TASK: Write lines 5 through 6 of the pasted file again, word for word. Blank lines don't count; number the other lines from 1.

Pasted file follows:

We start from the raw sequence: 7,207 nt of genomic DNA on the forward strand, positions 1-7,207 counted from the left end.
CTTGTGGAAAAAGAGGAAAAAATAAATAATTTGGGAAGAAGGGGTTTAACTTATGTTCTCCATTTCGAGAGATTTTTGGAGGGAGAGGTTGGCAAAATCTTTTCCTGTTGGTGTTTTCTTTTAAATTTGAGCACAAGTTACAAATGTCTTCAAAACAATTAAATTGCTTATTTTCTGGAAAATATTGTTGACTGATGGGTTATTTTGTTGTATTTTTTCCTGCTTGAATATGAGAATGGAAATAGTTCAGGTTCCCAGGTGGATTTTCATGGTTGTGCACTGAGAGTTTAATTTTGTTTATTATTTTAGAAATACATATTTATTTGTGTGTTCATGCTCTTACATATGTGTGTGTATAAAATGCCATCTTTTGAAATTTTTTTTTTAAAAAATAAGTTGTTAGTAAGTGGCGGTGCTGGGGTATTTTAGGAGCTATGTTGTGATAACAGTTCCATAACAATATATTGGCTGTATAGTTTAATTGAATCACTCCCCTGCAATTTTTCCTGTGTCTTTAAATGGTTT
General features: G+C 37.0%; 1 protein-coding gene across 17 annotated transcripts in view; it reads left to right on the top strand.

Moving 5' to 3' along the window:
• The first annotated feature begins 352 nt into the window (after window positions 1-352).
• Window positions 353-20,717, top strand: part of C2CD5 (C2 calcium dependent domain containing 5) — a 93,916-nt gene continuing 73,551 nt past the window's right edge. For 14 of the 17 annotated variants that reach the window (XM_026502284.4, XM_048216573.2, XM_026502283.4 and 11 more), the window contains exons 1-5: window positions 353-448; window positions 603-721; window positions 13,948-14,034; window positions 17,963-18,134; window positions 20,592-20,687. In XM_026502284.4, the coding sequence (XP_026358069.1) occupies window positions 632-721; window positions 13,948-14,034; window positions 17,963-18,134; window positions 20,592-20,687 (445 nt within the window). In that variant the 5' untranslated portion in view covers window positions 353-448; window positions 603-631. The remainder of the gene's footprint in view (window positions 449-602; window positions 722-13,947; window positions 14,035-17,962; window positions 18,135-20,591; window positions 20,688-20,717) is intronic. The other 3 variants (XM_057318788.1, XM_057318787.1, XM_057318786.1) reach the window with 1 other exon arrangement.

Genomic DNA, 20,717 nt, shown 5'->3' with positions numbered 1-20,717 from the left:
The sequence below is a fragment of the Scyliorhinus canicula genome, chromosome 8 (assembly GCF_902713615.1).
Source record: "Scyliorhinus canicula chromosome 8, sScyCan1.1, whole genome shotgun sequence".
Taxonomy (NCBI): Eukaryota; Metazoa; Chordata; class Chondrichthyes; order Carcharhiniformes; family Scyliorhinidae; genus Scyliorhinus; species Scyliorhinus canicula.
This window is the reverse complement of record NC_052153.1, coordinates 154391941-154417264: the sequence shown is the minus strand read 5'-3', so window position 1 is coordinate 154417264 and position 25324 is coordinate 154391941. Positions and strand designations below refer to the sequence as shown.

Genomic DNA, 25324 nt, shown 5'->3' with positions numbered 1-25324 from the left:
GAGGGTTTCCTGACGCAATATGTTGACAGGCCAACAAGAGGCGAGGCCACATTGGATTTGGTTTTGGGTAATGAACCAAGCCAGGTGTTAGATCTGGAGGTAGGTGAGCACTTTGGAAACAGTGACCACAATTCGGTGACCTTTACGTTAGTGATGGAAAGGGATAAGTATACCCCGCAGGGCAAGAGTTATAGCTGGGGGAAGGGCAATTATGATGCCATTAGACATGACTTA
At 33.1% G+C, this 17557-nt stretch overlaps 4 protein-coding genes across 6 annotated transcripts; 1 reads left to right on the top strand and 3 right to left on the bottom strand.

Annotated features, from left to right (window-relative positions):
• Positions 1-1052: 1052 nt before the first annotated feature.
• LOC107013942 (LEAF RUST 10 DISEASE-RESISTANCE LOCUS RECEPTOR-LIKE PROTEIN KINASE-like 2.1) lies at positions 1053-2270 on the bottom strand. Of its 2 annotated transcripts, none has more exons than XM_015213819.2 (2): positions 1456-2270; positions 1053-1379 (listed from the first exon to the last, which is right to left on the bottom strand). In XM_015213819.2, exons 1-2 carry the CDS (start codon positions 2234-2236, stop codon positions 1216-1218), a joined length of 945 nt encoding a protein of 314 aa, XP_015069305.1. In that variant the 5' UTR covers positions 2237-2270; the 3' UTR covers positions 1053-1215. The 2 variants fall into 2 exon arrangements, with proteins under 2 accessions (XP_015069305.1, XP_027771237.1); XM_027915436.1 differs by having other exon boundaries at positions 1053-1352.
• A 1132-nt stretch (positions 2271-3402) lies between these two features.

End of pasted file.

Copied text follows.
• The first annotated feature begins 352 nt into the window (after window positions 1-352).
• Window positions 353-20,717, top strand: part of C2CD5 (C2 calcium dependent domain containing 5) — a 93,916-nt gene continuing 73,551 nt past the window's right edge. For 14 of the 17 annotated variants that reach the window (XM_026502284.4, XM_048216573.2, XM_026502283.4 and 11 more), the window contains exons 1-5: window positions 353-448; window positions 603-721; window positions 13,948-14,034; window positions 17,963-18,134; window positions 20,592-20,687. In XM_026502284.4, the coding sequence (XP_026358069.1) occupies window positions 632-721; window positions 13,948-14,034; window positions 17,963-18,134; window positions 20,592-20,687 (445 nt within the window). In that variant the 5' untranslated portion in view covers window positions 353-448; window positions 603-631. The remainder of the gene's footprint in view (window positions 449-602; window positions 722-13,947; window positions 14,035-17,962; window positions 18,135-20,591; window positions 20,688-20,717) is intronic. The other 3 variants (XM_057318788.1, XM_057318787.1, XM_057318786.1) reach the window with 1 other exon arrangement.